Interior lighting design at its best is a creative response to an architectural space, whether that be a period building or a contemporary interior. And if done properly, it will define the purpose of that space, subtly or forcefully. Here we look at two environments, both in central London, where lighting has been used in harmony with the spirit of the interior – the bright lights of RTKL’s Trocadero leisure extravaganza in Piccadilly and the subtle accented lighting of Piers Gough’s National Portrait Gallery.
Light and Entertainment
In the entertainment world, real impact is achieved through the use of neon lighting, something which is a bit of an unknown quantity among designers. This may be because they do not really understand what it is, and as a result are not quite sure how to use it, but it’s more probably due to its association with garish Las Vegas type lighting. To give it its full definition, neon is a generic term for a cold cathode tube, typically glass, which is then filled with neon gas. When lit, it becomes bright red, although many other colours can be made by coating the inside of the tube. Neon is commonly used as a direct substitute for the fluorescent tube and although it is up to four times as expensive, it offers many advantages that outweigh the initial cost. It has an extremely long life (up to ten years), can be bent into any shape simply by moulding the glass tube, and requires little or no maintenance. It is therefore perfect for areas where access is a problem.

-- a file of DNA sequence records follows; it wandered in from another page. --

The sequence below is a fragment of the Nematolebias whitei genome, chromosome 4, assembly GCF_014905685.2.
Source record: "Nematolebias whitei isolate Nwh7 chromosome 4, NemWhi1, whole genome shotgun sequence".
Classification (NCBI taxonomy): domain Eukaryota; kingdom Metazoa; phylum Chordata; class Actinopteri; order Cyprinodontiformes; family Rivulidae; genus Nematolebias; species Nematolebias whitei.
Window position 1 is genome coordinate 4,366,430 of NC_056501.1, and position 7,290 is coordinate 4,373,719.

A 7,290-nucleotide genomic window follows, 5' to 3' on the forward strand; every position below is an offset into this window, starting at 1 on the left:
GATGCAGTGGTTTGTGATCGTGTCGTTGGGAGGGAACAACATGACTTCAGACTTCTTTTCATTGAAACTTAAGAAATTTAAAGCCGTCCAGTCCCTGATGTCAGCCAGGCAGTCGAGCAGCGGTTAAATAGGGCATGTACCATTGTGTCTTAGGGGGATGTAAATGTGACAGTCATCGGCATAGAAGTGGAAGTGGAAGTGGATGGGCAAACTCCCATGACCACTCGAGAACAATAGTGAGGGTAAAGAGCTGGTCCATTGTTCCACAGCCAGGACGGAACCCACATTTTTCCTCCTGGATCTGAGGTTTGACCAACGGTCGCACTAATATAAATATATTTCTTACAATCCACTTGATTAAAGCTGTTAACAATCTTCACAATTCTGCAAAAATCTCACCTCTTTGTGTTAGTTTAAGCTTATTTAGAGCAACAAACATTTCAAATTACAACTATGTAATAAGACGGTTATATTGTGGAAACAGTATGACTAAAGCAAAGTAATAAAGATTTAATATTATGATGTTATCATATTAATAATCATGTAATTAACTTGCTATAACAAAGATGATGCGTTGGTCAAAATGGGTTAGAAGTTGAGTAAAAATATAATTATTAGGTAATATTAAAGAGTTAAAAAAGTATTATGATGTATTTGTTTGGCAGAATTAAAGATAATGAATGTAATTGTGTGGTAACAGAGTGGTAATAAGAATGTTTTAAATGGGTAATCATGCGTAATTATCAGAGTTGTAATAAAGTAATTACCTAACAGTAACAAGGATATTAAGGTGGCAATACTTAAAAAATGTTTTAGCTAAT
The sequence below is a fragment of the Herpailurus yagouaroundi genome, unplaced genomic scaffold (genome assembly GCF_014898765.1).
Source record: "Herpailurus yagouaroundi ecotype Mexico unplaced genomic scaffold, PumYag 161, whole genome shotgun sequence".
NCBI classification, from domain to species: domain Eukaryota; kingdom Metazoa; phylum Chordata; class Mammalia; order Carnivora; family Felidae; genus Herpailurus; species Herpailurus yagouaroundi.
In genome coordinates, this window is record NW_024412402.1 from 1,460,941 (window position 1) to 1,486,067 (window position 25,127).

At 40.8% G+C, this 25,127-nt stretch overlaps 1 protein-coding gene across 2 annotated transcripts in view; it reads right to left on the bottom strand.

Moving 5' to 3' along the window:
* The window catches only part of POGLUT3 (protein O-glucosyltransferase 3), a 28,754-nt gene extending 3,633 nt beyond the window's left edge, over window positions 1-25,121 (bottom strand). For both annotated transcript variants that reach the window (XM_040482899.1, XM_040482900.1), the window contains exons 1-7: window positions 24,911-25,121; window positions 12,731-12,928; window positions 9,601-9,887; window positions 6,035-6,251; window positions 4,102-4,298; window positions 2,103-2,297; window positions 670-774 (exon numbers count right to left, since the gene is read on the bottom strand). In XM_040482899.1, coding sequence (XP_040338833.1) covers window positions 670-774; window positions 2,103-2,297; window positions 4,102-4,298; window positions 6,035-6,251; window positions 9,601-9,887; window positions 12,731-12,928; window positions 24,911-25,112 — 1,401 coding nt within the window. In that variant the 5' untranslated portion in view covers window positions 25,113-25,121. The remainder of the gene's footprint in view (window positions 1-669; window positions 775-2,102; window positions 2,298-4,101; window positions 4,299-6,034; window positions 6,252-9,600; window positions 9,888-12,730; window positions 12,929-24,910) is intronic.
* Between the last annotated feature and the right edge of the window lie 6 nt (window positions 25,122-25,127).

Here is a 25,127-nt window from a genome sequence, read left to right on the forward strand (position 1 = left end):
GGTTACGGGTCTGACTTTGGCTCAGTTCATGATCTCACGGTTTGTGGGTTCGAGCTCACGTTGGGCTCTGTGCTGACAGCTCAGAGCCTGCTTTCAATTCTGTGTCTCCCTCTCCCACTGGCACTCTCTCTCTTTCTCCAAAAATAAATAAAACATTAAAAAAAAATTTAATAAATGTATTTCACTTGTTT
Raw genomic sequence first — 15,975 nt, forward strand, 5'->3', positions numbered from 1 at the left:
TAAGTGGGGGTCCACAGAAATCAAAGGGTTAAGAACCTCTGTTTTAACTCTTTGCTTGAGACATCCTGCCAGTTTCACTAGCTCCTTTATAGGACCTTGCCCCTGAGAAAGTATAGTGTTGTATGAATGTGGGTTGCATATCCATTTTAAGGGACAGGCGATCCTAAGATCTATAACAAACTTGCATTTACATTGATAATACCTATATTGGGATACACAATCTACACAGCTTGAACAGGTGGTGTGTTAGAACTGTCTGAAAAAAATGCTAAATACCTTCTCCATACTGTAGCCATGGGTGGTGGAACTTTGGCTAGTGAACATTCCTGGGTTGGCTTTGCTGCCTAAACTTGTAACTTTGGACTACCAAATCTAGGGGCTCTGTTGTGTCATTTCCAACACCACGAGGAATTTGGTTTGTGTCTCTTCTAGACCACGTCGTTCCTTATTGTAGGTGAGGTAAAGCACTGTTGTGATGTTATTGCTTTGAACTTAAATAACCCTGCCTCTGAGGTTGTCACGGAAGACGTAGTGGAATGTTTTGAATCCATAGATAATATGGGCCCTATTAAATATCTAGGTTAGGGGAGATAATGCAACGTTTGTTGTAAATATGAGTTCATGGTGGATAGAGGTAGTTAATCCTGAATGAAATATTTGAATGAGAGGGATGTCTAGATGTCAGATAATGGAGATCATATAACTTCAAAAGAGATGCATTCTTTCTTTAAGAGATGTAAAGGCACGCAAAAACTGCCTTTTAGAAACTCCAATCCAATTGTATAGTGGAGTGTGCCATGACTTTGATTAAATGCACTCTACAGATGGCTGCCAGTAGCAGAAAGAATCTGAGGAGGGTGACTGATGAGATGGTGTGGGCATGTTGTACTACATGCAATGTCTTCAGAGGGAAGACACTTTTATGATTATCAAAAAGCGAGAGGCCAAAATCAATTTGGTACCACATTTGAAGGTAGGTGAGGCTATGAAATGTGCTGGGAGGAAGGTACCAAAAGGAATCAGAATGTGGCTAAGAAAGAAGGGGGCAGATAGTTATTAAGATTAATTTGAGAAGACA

Signage is one of the more common applications for neon, and many of the signage manufacturers have their own in-house glass works. But it really comes into its own as feature lighting, a recent example being the new Trocadero leisure extravaganza, unveiled to the public in September. Conceived by architect RTKL and its entertainment division, ID8, working alongside lighting consultant Jonathan Speirs & Associates, the psychedelic experience starts as soon as the visitor enters the atrium space, and is confronted by twin 25-metre-high “telecommunications” towers housing an array of light fittings, from strobe and flood to flexi-flash and neon. These are all programmed to blind the punter with light, colour and noise. Between these towers, a central escalator or “rocket shot” enveloped in flashing blue neon hoops whisks you up to the action, past a 108-screen video wall. Underneath the escalators, Speirs has introduced a strip of orange crackle neon, a technique which uses broken glass within the tube to obstruct the arc as it tries to reach the electrodes at each end. All this high-tech entertainment demands a large budget, and the client was generous on this project. But the design team has not gone overboard, integrating cost-effective and equally colourful fluorescent tube into the ceiling grids and the recesses under the balustrading where access is easier.
The Trocadero installation is undoubtedly an extreme use of neon lighting, and there are less obvious applications. Signage has already been mentioned, but it is equally suited to recessed accent lighting in awkward, inaccessible places – as long as your client has the budget.